To diagnose preeclampsia, healthcare providers rely on measurable signs: a woman’s blood pressure, the amount of protein in her urine, and tests for how well her organs are working (specifically, lungs, kidneys, liver, brain, and platelets in her blood). These diagnostic criteria can sometimes be less than ideal for a few reasons:
An accurate preeclampsia diagnosis is important: women with suspected preeclampsia who may not actually have preeclampsia could be unnecessarily admitted to the hospital for monitoring or even delivered prematurely.
Researchers in this recent study asked if a new blood test could rule out a diagnosis of preeclampsia in at-risk pregnant women presenting with signs and symptoms of preeclampsia.
The test is novel because it measures eight different markers that link to the mechanisms likely causing preeclampsia. The test measures three blood vessel growth factors, two placenta function factors, one hypoxia (lack of oxygen) factor, and one inflammation factor. To answer this research question, 1,036 pregnant women between 28-36 weeks of pregnancy with suspected preeclampsia (new or worsening high blood pressure, new or worsening protein in urine, and other signs or symptoms that needed evaluation to rule out preeclampsia) completed this study across 20 different sites in the United States. The patients were followed after the test to see if they went on to be diagnosed with preeclampsia. Researchers found that the test had a high negative predictive value, meaning 95% of those who tested negative for preeclampsia with this new test would actually not have preeclampsia for the 7 days after testing.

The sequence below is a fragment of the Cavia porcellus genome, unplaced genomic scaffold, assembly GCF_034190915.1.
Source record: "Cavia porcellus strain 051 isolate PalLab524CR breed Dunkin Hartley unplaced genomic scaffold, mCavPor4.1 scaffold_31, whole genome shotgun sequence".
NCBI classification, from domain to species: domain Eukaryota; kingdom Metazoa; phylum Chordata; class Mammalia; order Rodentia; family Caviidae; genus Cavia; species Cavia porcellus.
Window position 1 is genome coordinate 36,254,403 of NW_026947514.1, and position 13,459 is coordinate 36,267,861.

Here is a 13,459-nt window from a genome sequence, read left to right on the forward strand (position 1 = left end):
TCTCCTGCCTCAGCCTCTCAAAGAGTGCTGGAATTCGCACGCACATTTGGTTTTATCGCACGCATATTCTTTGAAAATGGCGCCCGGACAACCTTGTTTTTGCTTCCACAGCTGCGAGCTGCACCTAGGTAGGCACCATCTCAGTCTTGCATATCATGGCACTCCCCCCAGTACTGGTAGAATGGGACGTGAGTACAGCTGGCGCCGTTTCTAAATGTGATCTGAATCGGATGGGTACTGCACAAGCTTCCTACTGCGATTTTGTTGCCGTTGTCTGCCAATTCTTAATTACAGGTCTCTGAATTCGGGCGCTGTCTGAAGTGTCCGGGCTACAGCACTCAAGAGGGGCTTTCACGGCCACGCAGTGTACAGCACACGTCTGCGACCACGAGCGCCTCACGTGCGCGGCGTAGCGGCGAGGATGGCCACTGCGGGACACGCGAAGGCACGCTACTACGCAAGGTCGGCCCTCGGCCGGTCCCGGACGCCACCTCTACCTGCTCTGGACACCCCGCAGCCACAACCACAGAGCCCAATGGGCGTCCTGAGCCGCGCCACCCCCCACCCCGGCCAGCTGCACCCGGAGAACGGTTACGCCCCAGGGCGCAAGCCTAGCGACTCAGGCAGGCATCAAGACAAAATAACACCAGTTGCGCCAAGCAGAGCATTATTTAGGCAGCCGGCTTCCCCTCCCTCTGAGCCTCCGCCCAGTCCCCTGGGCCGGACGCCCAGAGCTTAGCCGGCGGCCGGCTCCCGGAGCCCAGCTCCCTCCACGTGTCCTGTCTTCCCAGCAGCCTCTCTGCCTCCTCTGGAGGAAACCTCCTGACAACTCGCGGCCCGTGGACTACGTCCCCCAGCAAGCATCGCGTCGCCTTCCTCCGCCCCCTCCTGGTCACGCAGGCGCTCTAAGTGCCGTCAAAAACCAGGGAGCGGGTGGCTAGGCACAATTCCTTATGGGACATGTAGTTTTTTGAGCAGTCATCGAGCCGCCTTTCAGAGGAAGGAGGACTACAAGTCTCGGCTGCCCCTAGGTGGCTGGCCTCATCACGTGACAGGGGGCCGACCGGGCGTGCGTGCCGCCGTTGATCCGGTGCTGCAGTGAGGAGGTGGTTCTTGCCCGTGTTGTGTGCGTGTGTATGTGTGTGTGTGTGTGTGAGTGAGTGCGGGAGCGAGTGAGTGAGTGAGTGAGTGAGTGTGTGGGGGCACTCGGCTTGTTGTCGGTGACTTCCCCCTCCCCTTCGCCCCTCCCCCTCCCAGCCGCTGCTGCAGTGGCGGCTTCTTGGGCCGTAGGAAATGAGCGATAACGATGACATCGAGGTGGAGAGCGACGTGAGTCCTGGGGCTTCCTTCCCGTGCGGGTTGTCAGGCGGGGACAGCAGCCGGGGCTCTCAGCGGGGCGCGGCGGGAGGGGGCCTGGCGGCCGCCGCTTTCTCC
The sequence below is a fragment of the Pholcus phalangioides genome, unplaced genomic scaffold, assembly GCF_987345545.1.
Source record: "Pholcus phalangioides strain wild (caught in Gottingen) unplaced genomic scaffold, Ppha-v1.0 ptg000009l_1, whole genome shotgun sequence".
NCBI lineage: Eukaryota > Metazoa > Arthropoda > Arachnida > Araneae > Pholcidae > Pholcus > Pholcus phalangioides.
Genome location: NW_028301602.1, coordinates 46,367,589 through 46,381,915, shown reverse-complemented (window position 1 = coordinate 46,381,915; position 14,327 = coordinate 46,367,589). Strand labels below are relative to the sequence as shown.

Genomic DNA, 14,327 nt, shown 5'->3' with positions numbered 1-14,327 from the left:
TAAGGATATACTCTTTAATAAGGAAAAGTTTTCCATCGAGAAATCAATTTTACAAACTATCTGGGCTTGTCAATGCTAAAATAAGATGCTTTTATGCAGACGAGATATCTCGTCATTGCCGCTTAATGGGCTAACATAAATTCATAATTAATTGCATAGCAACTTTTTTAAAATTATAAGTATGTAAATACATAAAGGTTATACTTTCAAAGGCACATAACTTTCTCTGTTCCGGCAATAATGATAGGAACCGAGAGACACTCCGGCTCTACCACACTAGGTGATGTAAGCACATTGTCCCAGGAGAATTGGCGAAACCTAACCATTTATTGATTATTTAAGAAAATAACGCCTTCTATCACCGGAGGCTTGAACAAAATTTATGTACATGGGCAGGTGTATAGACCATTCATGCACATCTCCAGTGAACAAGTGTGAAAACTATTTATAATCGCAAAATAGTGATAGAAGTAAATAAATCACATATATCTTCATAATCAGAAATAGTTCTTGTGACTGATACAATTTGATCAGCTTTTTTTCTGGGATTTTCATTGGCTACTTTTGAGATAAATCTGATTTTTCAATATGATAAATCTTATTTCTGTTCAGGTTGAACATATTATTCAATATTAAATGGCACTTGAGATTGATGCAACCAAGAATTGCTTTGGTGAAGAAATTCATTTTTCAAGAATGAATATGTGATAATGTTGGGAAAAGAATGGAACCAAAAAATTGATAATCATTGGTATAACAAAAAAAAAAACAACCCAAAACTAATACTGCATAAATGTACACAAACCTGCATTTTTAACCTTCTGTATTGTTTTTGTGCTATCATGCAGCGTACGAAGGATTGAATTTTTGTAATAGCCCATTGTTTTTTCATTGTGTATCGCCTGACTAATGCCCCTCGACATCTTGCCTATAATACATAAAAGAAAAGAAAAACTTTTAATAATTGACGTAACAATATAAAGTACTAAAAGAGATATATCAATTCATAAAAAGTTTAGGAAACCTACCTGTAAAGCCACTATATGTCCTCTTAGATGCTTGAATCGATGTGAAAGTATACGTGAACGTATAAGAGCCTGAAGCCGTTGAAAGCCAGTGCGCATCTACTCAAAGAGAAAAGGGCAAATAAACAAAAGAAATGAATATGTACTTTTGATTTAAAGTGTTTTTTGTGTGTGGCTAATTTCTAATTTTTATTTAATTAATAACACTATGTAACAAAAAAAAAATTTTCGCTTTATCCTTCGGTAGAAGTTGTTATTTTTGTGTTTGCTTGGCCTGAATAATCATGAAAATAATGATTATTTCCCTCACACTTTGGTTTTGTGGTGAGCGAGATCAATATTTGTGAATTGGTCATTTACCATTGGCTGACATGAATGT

Take home message: This is a large, well-designed, multi-site study showing promising results for a new test to rule out preeclampsia among women with suspected preeclampsia. This could be a useful test to use in clinical settings to avoid unnecessary admissions to the hospital for monitoring or even premature delivery.
Citation: Costantine MM, Sibai B, Bombard AT, Sarno M, West H, Haas DM, Tita AT, Paidas MJ, Clark EAS, Boggess K, Grotegut C, Grobman W, Su EJ, Burd I, Saade G, Chavez MR, Paglia MJ, Merriam A, Torres C, Habli M, Macones G, Wen T, Bofill J, Palatnik A, Edwards RK, Haeri S, Oberoi P, Mazloom A, Cooper M, Lockton S, Hankins GD. Performance of a Multianalyte 'Rule-Out' Assay in Pregnant Individuals With Suspected Preeclampsia. Hypertension. 2022 May 12:101161HYPERTENSIONAHA12219038. doi: 10.1161/HYPERTENSIONAHA.122.19038. Epub ahead of print. PMID: 35545947.
Each quarter, our team of researchers reviews the most current studies related to hypertensive disorders of pregnancy and selects those studies they feel will be of greatest interest to our community to summarize.
Special thanks to our volunteer research team, who under the leadership of Dr. Elizabeth Sutton, make Research Roundup possible: Alisse Hauspurg, MD Felicia LeMoine, and MD Jenny Sones, PhD, DVM.
The Preeclampsia Foundation's published research results.
Frequently asked questions about the Preeclampsia Registry, a patient-driven registry and biobank.
The Preeclampsia Foundation offers research funding, study recruitment, and other patient engagement services to researchers.
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